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ABA Opinion Limits Lawyers’ Ethical Duty To Notify Opposing Counsel Upon Receipt Of Adverse Party E-mail Communications With Counsel

By: Jill Barbarino

When defending a litigation filed by a current or former employee, it is now routine practice for the employer’s counsel to review the employee’s workplace e-mails and computer for information relevant to the employee’s claims or the employer’s defenses.  This, of course, is consistent with the principle that the employer’s e-mail and computer systems are the property of the employer and employees have no expectation of privacy with respect to electronic communications sent or received via their employer’s systems.  If, however, an employee has communicated with his counsel using his work-issued e-mail address or computer, does defense counsel have an obligation to notify opposing counsel of his or her possession of the communications?

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Certification Marks: Decision Affirmed by Court of Appeal

An earlier blog discussed a Federal Court decision, agreeing with a decision of the Registrar of Trade-marks and preventing the registration of a certification mark, HALLOUMI, in association with cheese.  In The Ministry of Commerce and Industry of the Republic of Cyprus v. International Cheese Council of Canada, the Federal Court of Appeal affirmed the decision.

The Trade-marks Act defines a certification mark as a type of trademark and sets up a specific regime for its adoption and registration by a person not engaged in the manufacture, sale, leasing or hiring of the wares or services in question, who wishes to license others to use the marks.  With wares a certification mark is intended to signify character or quality, working conditions, the class of persons producing the wares or the area they are produced.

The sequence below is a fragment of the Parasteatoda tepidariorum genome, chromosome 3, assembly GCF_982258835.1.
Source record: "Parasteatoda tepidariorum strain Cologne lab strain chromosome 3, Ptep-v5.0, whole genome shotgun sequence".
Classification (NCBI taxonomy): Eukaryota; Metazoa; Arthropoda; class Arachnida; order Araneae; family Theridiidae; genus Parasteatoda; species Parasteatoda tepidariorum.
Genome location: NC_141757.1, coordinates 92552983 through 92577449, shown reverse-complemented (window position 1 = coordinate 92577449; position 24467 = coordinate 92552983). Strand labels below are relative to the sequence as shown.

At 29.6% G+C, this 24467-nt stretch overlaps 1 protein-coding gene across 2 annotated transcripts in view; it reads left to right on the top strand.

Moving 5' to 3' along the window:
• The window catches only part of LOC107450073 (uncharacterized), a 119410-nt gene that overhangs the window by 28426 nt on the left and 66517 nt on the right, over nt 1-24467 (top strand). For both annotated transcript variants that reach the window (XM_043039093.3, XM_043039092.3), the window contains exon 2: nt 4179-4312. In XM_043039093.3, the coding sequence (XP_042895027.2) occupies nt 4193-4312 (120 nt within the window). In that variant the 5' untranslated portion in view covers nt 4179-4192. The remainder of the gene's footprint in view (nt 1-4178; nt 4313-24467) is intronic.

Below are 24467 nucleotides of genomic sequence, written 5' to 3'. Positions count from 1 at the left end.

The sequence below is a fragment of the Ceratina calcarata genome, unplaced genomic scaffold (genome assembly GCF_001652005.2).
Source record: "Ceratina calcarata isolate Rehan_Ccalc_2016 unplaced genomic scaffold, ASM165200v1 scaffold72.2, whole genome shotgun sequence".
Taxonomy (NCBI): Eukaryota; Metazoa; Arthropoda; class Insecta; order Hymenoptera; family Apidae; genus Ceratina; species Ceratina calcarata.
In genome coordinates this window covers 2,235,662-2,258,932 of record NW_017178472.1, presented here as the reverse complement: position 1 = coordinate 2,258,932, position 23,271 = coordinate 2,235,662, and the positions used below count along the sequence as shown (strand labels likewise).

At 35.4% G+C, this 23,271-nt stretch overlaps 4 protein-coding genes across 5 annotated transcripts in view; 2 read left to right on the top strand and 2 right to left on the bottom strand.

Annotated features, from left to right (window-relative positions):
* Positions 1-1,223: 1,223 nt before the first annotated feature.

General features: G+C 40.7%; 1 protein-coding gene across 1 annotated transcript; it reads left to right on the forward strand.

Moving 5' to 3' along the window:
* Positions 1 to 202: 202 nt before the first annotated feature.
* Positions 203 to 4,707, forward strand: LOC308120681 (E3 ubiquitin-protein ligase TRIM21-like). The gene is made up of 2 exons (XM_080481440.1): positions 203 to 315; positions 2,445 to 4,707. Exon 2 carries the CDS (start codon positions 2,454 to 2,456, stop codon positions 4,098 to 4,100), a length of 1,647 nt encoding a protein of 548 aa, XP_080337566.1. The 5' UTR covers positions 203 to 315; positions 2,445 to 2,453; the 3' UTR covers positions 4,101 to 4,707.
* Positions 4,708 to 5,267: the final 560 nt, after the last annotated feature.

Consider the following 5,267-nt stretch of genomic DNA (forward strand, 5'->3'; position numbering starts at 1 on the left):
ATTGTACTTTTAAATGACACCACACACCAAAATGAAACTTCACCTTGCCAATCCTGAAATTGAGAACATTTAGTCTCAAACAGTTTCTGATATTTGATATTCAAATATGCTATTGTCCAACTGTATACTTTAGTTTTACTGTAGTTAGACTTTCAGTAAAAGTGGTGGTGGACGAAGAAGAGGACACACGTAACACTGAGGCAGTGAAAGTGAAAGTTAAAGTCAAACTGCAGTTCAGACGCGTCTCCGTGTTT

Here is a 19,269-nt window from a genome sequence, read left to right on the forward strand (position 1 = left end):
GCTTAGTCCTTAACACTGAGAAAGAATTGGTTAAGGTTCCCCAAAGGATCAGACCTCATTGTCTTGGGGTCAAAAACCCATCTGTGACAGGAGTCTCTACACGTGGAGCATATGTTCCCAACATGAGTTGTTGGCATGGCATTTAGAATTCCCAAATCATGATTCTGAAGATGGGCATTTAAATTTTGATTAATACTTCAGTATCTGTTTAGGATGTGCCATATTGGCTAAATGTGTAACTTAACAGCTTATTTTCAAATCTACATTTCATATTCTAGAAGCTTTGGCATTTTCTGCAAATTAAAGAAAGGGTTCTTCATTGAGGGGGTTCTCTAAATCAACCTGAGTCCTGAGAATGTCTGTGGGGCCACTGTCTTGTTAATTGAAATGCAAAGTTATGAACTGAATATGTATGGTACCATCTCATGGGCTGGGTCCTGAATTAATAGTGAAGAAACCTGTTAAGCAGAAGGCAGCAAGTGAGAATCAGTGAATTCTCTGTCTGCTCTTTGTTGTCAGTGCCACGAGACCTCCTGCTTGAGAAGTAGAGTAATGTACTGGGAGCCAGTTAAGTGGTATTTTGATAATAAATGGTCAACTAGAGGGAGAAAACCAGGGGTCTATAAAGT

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Whistleblower Risks – It May Be Time to Reexamine Assumptions about their Management and Insurability

Those concerned with managing or insuring risk are affected increasingly by the evolution of whistleblowing, especially as new laws and interpretations since 2009 have changed the stakes by redefining whistleblower protections and bounty award entitlements.

Virtually any risk management program written prior to the 2008 elections may need to be recalibrated to take account of new definitions introduced by whistleblower features of legislation nominally concerning healthcare and financial services, but in reality reaching much more broadly beyond the bounds of the industries ostensibly targeted. The subject matter of protected activity, the appropriate manner for an informant or tipster to communicate, the remedies for employment-related reprisals, and the opportunity to share in sanctions imposed by the government are part of laws enacted in the past two years that introduce entirely new rights and obligations or importantly amend existing ones.